The precursor sol for Eu-doped TiO2nanodots is similar with that of film prepared by the sol–gel spin-coating method except for the addition of polyvinyl pyrrolidone (PVP) acting as both an initiator to induce the phase separation and a counterpart phase. The detailed preparation procedures are described as follows. A certain amount of Tris (2,2,6,6-tetramethyl-3,5-heptanedionato) europium [Eu(TMHD)3] was initially dissolved into pure ethanol (ETOH). After stirring for some time, acetylacetone (AcAc), distilled water (H2O), and titanium tetrabutoxide (TBOT) were added to the above solution with stirring to yield a mol ratio of Eu(TMHD)3:AcAc:TBOT:H2O to be 0.1:0.3:1:1. Then, PVP was added into above solution to obtain the homogeneous precursor sol. Samples were prepared by spin-coating the precursor sols on silicon substrates at 8000 rpm speed for 40 s, followed by calcining in air at 500 °C for 2 h in a muffle furnace. The preparation of film sample follows the above procedures except not to add PVP in the precursor sol. Detailed preparation conditions and morphology features of samples are listed in Table 1. Scanning electron microscope (SEM) imaging was performed on a HITACHI S-4800 microscope to investigate the morphology of the Eu-doped TiO2nanodots. The nanodot structure was observed using a transmission electron microscope (TEM) (JEOL, JEM-2010). The chemical composition of the sample was determined by energy dispersive X-ray spectroscopy (EDS) attached on the TEM. The room-temperature photoluminescence (PL) spectra and the lifetime curves were recorded on a steady-state/lifetime spectrofluorometer (FLS920) using a Xe lamp as the excitation source.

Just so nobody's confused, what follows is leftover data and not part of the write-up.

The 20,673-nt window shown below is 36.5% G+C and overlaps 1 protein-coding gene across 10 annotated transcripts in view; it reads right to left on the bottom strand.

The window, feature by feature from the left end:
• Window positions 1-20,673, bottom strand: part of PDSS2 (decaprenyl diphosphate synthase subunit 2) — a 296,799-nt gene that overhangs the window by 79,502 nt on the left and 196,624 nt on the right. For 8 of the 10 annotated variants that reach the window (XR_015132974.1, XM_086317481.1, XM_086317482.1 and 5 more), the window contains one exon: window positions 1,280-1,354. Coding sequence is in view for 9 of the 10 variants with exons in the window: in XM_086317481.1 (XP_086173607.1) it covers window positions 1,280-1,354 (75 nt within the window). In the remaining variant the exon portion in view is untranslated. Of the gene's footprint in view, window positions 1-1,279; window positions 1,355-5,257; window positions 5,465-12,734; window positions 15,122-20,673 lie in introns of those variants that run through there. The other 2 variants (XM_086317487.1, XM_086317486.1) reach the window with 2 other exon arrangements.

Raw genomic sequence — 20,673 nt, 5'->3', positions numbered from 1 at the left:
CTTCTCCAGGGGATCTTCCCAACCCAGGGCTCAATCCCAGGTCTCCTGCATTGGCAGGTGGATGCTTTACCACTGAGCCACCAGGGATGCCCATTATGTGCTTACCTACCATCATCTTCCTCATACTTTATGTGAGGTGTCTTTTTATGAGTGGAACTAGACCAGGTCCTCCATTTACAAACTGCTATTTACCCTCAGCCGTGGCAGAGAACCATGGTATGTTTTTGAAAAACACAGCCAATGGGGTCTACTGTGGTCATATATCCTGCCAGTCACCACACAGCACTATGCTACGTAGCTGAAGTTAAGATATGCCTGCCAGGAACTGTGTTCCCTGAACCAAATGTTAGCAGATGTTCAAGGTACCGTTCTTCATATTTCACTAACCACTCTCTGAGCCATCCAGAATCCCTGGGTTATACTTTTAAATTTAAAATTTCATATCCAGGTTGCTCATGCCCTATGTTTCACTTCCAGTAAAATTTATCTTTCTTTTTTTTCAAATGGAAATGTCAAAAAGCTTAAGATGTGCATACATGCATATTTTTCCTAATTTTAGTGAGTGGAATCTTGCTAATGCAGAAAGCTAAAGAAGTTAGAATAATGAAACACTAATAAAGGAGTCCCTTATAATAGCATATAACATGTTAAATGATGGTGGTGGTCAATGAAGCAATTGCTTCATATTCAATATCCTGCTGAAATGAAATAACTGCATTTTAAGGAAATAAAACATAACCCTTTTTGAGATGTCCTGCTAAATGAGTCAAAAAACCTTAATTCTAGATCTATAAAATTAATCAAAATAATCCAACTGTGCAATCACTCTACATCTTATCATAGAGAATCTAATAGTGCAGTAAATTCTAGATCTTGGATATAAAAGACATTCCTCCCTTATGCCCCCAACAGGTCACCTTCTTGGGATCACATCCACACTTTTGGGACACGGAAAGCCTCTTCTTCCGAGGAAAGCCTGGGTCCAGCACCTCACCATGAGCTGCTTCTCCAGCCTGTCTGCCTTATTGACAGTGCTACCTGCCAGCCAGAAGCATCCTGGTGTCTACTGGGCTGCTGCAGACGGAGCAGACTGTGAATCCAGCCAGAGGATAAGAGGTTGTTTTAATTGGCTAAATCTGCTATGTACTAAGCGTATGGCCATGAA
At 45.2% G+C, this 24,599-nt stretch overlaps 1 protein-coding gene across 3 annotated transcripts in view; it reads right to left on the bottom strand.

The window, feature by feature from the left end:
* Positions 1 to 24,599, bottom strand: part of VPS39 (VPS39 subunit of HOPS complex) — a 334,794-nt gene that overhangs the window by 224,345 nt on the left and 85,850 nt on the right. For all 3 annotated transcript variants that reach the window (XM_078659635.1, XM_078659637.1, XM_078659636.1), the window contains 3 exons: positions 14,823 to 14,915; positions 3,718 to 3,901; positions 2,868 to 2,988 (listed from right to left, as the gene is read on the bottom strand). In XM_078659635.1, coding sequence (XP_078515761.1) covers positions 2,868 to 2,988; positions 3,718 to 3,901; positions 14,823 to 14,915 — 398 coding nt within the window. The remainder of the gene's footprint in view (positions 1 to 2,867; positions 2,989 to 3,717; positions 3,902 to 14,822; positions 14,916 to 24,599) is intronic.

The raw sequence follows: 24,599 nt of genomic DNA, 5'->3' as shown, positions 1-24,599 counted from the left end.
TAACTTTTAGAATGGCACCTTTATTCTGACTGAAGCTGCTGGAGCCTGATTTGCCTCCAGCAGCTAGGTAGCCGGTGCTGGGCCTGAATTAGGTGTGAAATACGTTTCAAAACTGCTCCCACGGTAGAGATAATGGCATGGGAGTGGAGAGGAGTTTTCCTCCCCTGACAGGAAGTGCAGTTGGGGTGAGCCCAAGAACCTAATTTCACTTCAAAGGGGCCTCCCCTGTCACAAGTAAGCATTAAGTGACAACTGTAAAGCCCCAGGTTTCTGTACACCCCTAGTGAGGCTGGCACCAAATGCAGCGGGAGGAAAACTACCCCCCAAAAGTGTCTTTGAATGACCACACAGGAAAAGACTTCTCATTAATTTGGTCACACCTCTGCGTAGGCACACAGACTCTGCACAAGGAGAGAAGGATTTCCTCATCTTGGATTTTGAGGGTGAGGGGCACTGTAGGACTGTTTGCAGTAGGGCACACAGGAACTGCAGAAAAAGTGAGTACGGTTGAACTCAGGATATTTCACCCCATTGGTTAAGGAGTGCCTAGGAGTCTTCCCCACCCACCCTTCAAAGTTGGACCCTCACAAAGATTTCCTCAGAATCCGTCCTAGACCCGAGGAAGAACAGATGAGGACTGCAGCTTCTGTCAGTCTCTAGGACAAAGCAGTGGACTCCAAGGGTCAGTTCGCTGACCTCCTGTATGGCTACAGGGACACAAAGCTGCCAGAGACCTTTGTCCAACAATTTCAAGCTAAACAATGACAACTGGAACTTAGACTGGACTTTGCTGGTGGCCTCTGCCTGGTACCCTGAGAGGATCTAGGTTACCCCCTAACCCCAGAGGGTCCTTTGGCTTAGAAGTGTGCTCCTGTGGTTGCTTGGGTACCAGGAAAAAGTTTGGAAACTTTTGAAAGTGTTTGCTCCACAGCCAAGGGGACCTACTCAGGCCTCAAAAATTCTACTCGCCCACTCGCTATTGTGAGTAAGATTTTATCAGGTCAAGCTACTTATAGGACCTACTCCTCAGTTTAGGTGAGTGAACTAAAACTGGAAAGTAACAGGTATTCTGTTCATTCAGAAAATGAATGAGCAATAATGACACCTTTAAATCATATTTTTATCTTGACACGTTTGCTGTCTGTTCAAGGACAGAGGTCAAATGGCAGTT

Table 1. Preparation conditions and morphology features of different samples
Results and Discussion
The formation mechanism of the Eu-doped TiO2 nanodots by the phase-separation-induced self-assembly is based on Marangoni effect [18-20]. After the precursor sol is spin-coated on the substrate, the ethanol in the liquid film is evaporated but the evaporation rate is gradient in thickness direction. The Marangoni effect can lead to convective flows in the liquid film with a large temperature gradient during the spin-coating process. The requirement of minimizing the extra surface free energy induces the formations of the TBOT/Eu(TMHD)3 droplets and the PVP phase. After hydrolysis, the TBOT/Eu(TMHD)3 droplets become gel nanodots, which form Eu-doped TiO2 nanodots after calcination.
Figure 1shows the SEM images and the corresponding size distribution histograms of the Eu-doped TiO2nanodots (contain 10 mol% Eu3+) on silicon substrates after calcining at 500 °C. They illustrate that the Eu-doped TiO2nanodots are well-dispersed and have spherical shape. The average sizes of nanodots are 50 and 70 nm in diameter for nanodot-1 and nanodot-2, respectively. Clearly, the increase of the concentration of TBOT in the precursor sol (from 0.08 to 0.1 M) will induce the formation of larger nanodots as a result of the mass accumulation of TBOT droplets. It is confirmed that the size of the Eu-doped TiO2nanodots can be finely controlled by changing the TBOT concentration.